1/9/2020 3:40:00 PM Debate on probation term caps expands
A debate on revising probation guidelines for felony and gross misdemeanor offenders in Minnesota is heating up. Observers believe the amendments being advanced for probation in Minnesota, includeing a five year cap on certain offense levels, is either a step in the right direction towards offenders getting back to a normalized community role or changes to probation would weaken the right to impose local controls over penalties.
Minnesota has the fifth highest number of citizens on probation as a number of the state population per 1,000 adults in the U.S. Minnesota is only behind Idaho, Pennsylvania, Ohio, Rhode Island.
A private lawsuit started much of this debate.
Filed by four defendants on probation, they are seeking reinstatement of voting rights in Minnesota even though their lengthy probation terms are on-going. In Minnesota you can be “on probation” for anywhere from a year, to 15 or even 40 years. Until you are discharged from probation, you can not vote.
Lawmakers started to review bills in 2019 on revising length of probation and addressing issues with perceptions of inequality in terms. The MN Sentencing Guidelines Commission took probation itself under its wing and began to develop amendments to probation and declared last month it was ready to adopt changes if the legislature didn’t.
MN Dept. of Corrections Commissioner Schnell stated in a memo to the Sentencing Guidelines Commission which has been advancing probation term amendments; that the number of years you are placed on probation shouldn’t matter what judicial district zip code you are in.
Chisago County is in the Tenth Judicial District and a study of data from 2011 to 2016 showed the Tenth District had the third highest average length of probation terms at 6.8 years.
The top two are the Seventh and the Third Districts at 7.4 and 7.1 years. Charts in the study showed the revocations of probation due to violating conditions and not new offenses, indicate the revocation actions drop off at 60 months of being on probation.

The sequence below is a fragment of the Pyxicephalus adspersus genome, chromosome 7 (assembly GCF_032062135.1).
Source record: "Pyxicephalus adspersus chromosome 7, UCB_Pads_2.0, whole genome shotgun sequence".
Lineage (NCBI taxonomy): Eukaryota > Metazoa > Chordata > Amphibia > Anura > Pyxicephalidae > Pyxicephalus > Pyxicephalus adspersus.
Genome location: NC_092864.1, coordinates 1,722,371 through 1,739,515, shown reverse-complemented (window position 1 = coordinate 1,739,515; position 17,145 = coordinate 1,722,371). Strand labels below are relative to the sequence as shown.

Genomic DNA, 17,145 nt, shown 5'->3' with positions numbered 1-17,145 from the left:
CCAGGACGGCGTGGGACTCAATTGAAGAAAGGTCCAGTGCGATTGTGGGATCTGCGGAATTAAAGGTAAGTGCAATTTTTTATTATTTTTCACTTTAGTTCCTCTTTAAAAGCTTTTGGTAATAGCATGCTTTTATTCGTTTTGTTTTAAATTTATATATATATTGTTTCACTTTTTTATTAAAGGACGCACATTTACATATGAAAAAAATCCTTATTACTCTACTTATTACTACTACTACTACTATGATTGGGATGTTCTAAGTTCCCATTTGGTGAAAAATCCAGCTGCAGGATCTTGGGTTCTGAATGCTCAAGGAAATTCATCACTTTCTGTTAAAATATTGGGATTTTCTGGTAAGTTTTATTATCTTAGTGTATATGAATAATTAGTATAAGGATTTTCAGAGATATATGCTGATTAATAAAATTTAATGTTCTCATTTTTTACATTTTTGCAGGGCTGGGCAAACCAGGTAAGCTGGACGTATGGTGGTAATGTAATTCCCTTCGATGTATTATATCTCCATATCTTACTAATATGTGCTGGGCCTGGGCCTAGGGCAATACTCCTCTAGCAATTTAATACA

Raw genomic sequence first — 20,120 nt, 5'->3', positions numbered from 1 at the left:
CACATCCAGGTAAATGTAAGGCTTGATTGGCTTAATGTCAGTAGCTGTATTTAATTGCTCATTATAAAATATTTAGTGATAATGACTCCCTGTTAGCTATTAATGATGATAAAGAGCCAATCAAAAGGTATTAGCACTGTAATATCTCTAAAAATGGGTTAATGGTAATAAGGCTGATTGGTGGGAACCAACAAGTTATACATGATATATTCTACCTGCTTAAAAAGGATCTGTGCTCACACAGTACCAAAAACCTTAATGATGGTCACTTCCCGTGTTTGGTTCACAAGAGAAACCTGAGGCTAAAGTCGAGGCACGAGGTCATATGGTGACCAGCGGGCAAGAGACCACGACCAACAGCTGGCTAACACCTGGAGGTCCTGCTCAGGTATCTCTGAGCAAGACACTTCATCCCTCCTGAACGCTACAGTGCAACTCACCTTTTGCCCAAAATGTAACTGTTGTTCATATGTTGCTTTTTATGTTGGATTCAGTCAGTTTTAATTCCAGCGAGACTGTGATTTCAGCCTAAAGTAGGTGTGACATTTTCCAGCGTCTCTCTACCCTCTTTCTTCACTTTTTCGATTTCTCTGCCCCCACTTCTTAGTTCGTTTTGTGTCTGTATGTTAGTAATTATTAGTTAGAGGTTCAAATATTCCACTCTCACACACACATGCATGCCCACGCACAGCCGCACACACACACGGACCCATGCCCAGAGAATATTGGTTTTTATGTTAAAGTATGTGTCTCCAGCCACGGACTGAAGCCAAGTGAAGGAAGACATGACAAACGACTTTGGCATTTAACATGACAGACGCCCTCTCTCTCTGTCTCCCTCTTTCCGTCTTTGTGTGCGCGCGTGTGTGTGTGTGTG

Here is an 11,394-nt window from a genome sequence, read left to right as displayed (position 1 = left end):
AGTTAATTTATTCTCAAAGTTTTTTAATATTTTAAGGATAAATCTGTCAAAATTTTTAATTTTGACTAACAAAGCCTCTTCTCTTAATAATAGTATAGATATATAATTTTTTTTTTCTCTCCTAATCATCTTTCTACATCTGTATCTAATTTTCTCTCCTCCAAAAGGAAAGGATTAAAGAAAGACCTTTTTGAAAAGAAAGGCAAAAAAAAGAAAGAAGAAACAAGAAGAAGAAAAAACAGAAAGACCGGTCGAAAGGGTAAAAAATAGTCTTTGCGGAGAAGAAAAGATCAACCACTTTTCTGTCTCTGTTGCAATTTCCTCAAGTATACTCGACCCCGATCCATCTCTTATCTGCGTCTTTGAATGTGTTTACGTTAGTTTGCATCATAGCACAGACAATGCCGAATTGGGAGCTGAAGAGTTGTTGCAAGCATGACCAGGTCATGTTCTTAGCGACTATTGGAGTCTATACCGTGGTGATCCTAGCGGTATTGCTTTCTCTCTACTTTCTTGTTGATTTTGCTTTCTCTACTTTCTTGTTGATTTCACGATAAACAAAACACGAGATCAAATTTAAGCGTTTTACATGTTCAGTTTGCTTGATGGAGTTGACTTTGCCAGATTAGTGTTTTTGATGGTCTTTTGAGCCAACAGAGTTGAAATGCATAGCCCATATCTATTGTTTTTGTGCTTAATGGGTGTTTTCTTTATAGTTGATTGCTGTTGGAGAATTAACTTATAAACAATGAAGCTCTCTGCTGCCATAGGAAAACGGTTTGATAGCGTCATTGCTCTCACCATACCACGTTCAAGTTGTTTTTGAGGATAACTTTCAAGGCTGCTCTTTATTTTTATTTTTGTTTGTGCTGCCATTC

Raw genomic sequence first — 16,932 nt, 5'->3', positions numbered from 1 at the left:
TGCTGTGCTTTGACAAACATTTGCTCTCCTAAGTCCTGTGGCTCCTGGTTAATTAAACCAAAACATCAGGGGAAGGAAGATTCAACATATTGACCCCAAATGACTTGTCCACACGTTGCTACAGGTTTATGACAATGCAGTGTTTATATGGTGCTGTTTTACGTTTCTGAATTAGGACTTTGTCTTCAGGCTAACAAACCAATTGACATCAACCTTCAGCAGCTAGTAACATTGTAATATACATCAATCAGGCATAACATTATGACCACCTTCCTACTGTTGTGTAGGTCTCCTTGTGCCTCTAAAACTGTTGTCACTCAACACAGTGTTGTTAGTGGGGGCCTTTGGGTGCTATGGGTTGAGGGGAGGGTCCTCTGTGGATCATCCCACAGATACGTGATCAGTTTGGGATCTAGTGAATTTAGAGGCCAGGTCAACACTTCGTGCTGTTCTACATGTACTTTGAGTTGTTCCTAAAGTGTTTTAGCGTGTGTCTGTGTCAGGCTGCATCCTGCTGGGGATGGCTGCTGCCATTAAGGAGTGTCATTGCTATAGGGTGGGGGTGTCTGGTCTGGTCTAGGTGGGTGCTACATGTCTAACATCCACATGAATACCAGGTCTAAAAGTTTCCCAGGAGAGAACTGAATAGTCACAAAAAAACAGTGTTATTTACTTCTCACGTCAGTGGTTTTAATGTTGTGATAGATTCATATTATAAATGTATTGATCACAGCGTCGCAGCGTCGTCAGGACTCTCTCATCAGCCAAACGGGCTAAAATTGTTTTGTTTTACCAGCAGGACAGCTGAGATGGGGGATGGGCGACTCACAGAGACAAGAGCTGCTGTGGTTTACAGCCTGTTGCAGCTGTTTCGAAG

The highest instances of revoking probation are in the first 18 months. Commissioner Schnell stated there is “no compelling reason” to impose probation terms beyond five years.
Versions of new laws heard in the last legislature session had called for reducing the identified six years’ probation for gross misdemeanors to five maximum. Felonies-- with exceptions for homicides and sex offenses-- were proposed to be capped at five years’ probation. The language now says four years. But, the current cap or maximum can be the period for which imprisonment might have been imposed. Probation is for “whichever is longer” under existing wording. The Sentencing Guidelines Commission followed through on a recommendation it supported to amend the probation guidelines, and last month the commission voted 6-5 to revise these guidelines itself.
The commission meets today (Jan 9) to presumably include this as part of a “report” that goes to the legislature. The meeting schedule also shows Commission sessions February 13 and March 12.
The legislature will need to adopt a bill in 2020 if it wants to not allow to become effective what’s in the report includes.
In last year’s session, House File 689 (which had bipartisan support according to the MN House website listing authors)was introduced, but it didn’t get onto either floor for a full vote. The Senate companion bill 1606 didn’t get scheduled at the public safety committee.
Viewpoints locally Local MN Representative Brian Johnson, R-Cambridge represents northern Chisago County-- and opposes both the amendment and process. He said the commission is “...trying to usurp the authority of the legislature.”
Rep. Johnson added there is no “clear authority under state law” for the Sentencing Guidelines Commission to take this action.
The commission also would be intruding on the court’s authority to set sentences by making the probation cap mandatory, Johnson continued.
Since the last Sentencing Guidelines Commission last met, Schnell has released some compromise wording on terms of probation. (Jan 2, 2020 guideline revisions)
More discretion for judges to impose probation and depart from guidelines is one of the compromises.
The compromise includes adding criminal vehicular homicide to the exclusions in the new guidelines.
According to Rep. Johnson, who serves on the House Public Safety and Criminal Justice Reform Division, his impression is also that the process has been flawed, and the sentencing guidelines group had the probation cap on its December monthly meeting agenda only as a discussion item.
(The Press viewed a November 18 public notice posted by the Sentencing Guidelines Commission that alluded to a public hearing, declaring the commission would have the amendment ‘for comment’ December 19.)
Rep. Johnson says “Governor Walz and the Democrats are intent on jamming this change through.”
Chisago County Attorney Janet Reiter didn’t word it quite like that, but partly agrees. She said the recommended amendment capping probation is too restrictive and there are offenders who need more supervision than five years-- when restitution payment is being monitored, for example. She added most prosecutors do not find the inflexible cap first proposed acceptable.
“A change of this significance is best addressed through a better more rigorous discussion, with meaningful input from all stakeholders,” she continued. “Generally I believe prosecutors agree there are some significant disparities and inequities in this area that require examination, and perhaps, some changes. However, this (original) proposal and the fact that it is moving forward in this fashion is wrong for several reasons.”